Following a reported data breach last month, the company confirmed in a first comprehensive aftermath analysis that customers’ secrets and encryption keys were stolen. This breach joins a series of recent attacks using access tokens and API keys to perform privilege escalation and breach companies’ core environments (like GitHub, Google Workspace, Salesforce, Snowflake and others) to steal sensitive data such as code repositories and customer data.

The CircleCI breach started from one of the company’s engineering employees’ computer, which was compromised by malware that bypassed their antivirus solution. The compromised machine allowed the threat actors to access and steal session tokens. Stolen session tokens give threat actors the same access as the account owner, even when the accounts are protected with two factor authentication.

Since the engineering employee had privileges to generate production access tokens as part of their regular duties (like most engineers), the threat actors were able to escalate privileges in order to access and exfiltrate data from customer environment variables, tokens, and keys, all without CircleCI’s knowledge.

CircleCI reported that while customer data was encrypted at rest, the threat actors were able to obtain the encryption keys that allowed them to decrypt the customer data and potentially access encrypted customer data.

Access tokens and API keys don’t have MFA

The creation and use of access tokens and API keys is a common practice in organizations, allowing engineers and other employees to integrate apps to companies’ core systems in an effort to streamline work processes and increase productivity.

However, while user access is protected via multiple solutions (MFA, Okta etc), app2app access including access tokens and API keys (which give the exact same access as a username and password), are left unprotected by most organizations. This makes companies susceptible to data breaches just like the CircleCI exploit, the Slack breach, and even the infamous SolarWinds attack.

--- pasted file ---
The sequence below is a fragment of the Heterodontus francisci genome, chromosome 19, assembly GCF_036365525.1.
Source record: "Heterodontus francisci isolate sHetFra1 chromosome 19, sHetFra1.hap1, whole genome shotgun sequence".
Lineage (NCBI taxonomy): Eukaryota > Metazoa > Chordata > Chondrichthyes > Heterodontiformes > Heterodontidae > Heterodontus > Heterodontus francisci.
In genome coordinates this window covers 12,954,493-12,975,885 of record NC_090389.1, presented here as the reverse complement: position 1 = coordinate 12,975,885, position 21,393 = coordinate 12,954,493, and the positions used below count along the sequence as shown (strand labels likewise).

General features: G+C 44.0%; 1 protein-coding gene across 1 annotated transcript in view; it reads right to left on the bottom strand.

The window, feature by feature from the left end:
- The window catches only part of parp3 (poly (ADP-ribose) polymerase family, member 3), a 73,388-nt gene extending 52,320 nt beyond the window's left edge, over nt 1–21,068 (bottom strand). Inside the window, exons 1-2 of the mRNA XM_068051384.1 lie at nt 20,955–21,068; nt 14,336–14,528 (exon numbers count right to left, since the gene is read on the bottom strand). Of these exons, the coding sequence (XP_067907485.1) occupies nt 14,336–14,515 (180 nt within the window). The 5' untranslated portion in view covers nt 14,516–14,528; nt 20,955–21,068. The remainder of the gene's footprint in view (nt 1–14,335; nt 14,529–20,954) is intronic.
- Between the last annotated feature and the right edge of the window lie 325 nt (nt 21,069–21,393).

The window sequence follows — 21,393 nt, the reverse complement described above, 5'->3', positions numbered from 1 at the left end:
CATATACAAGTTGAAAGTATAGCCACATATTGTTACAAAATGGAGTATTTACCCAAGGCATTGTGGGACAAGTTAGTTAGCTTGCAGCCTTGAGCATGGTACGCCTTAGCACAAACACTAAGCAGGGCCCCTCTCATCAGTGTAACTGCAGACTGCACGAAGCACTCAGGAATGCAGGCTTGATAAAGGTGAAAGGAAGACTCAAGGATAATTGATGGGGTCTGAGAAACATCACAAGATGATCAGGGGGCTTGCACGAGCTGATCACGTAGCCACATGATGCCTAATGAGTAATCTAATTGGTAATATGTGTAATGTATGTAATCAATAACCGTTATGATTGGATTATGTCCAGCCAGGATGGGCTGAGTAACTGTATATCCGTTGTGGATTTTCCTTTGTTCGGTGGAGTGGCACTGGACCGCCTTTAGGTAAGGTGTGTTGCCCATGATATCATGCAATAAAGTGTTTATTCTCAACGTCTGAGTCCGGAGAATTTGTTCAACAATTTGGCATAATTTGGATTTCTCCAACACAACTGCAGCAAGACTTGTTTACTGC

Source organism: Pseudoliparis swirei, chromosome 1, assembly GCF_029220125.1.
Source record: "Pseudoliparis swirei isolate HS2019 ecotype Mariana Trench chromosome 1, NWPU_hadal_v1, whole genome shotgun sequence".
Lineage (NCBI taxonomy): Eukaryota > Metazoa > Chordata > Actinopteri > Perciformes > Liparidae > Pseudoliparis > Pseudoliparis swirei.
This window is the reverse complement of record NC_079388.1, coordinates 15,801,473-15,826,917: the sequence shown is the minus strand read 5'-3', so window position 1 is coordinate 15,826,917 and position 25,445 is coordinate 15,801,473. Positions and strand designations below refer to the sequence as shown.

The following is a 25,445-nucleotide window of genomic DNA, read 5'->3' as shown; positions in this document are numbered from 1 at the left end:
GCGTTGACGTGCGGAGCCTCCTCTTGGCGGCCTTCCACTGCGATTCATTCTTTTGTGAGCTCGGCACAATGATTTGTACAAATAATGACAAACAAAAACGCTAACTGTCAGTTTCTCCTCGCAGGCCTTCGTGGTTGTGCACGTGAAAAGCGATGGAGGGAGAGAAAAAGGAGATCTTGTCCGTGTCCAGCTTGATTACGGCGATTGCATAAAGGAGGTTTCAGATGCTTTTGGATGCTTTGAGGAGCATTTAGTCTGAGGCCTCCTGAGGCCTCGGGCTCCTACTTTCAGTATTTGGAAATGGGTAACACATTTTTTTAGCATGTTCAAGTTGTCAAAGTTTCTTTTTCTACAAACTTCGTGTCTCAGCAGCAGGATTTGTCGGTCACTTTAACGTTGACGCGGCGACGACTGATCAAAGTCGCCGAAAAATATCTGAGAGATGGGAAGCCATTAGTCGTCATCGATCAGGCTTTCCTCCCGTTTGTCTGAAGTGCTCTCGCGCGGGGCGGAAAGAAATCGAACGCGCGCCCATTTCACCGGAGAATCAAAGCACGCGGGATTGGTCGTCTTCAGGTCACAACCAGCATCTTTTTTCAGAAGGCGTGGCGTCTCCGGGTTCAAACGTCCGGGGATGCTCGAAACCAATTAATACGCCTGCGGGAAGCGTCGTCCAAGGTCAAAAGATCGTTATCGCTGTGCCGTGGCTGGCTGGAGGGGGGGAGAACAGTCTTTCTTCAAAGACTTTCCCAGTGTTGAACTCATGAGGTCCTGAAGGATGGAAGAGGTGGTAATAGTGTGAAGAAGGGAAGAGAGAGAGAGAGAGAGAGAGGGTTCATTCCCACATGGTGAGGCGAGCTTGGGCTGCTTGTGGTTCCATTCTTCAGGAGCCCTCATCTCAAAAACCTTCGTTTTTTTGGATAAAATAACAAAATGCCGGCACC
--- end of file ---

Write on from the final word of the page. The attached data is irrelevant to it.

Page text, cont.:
How to minimize the risk of a similar breach

While many organizations use hundreds if not thousands of third party apps through API keys, service accounts and access tokens, very few properly secure these non-human connections that could lead to service supply chain attacks.

There are, however, a few steps you can take to minimize this unmonitored attack surface:

  1. Start with having a basic understanding of your existing non-human connections and decide if they are still required. If not, make sure to offboard them correctly and completely.
  2. Regularly inspect third party access to your critical systems, and keep privileges and exposure to the necessary minimum. That will help reduce the blast radius of potential attacks.
  3. Insider threats and human errors are very common, and can be critical. Always assume secrets can be compromised and rotate them as often as possible.
  4. Make sure you have visibility into tokens that seem to be abused and behave differently than expected.
  5. Utilize IP restrictions correlated to tokens provided to third-parties.
  6. Have an automated system in place that allows you to quickly assess your exposure and guide you on how to fix issues in case of a supplier incident such as the CircleCI one.


Support productivity and automation with Astrix